If he really wanted to address Muslims, he would have sent his letter in Urdu to Urdu newspapers. By selecting news channels, he wanted to reach out to a wider audience, but more than that, to establish his credibility as the man behind the terror attacks. He has no qualms in calling himself a terrorist and his actions as terrorism. Except for a vague goal of making Islam superior, he doesn’t seem to have any vision to offer Indian Muslims. Except that he wants to see more terrorism in India, he has no plan. He seems sure of himself and believes in his mission. Vague threats provide no clues to future attacks, but he does not seem to be a man in a hurry—he has time to reflect on his actions and explain it to his readers in the most chilling way.
Except for the 1993 Mumbai bombings, none of the recent and high-profile bombings attributed to Muslim terrorists has led to any conviction. People arrested were let go weeks, month and years later for lack of evidence. The credibility of intelligence agencies has evaporated with each new incident and report of arrests of innocents. How is it that those who had no prior knowledge of the terror incident can claim to catch the culprits just hours later? If the agencies were able to get convictions that would have given a face to the unknown terrorists—and a study of how and why a person turned terrorist could have provided valuable clues for containing the menace of terrorism.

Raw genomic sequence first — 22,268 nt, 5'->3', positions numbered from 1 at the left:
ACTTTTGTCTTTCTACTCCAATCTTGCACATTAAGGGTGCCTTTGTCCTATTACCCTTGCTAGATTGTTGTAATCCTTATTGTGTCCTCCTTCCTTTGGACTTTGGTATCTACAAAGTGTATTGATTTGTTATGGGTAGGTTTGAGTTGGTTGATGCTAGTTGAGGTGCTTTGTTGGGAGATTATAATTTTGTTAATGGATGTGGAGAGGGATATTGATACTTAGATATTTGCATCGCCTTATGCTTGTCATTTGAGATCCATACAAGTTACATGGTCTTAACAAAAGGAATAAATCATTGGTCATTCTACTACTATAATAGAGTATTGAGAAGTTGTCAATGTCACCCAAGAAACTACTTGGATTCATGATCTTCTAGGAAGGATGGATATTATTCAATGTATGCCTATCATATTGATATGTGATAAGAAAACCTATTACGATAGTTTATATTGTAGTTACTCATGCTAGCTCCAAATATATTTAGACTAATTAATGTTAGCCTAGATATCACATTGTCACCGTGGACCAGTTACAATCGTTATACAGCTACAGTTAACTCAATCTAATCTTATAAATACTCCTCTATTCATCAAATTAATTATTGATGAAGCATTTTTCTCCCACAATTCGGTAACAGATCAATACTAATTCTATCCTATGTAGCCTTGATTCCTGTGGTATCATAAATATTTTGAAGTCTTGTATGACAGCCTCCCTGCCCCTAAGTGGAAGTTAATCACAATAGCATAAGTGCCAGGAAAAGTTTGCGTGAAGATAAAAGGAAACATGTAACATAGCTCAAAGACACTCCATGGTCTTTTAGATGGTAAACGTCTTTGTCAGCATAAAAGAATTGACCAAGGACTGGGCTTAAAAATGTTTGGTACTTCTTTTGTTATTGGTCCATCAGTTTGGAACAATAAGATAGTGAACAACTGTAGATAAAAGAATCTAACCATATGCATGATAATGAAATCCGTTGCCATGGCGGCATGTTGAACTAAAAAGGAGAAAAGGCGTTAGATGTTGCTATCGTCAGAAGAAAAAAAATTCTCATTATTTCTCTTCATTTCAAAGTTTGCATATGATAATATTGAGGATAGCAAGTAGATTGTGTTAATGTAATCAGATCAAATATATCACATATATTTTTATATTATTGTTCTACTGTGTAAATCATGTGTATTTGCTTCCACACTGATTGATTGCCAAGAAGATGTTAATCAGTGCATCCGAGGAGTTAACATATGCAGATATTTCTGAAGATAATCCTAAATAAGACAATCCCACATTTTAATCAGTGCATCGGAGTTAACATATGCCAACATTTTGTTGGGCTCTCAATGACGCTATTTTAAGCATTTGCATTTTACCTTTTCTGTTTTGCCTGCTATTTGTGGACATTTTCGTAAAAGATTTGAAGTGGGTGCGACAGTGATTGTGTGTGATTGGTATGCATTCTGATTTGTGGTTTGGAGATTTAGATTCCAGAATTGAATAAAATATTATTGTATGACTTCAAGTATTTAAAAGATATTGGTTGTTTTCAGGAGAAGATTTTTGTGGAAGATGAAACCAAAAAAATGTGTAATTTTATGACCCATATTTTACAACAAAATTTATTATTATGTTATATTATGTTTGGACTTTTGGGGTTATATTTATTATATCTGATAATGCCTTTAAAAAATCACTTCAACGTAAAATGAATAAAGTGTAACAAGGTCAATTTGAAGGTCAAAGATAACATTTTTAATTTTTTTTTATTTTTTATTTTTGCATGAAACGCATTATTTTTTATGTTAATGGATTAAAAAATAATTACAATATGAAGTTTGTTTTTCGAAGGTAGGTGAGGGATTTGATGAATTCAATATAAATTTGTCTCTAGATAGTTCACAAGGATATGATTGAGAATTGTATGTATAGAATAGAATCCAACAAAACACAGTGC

Even though Muslims are not fully convinced that Muslims are behind the blasts, still, there is a strong possibility that some of us may be involved in terrorism and we have to work hard to remove any doubt and help the investigating and intelligence agencies find these people. This is possible only if the public and the police work together and trust each other. Harassment of innocents and demonizing the community only help the terrorists.
(Kashif-ul-Huda is the editor of news website www.TwoCircles.net. Comments are welcome at theirview@livemint.com)
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First Published: Thu, Jul 31 2008. 11 51 PM IST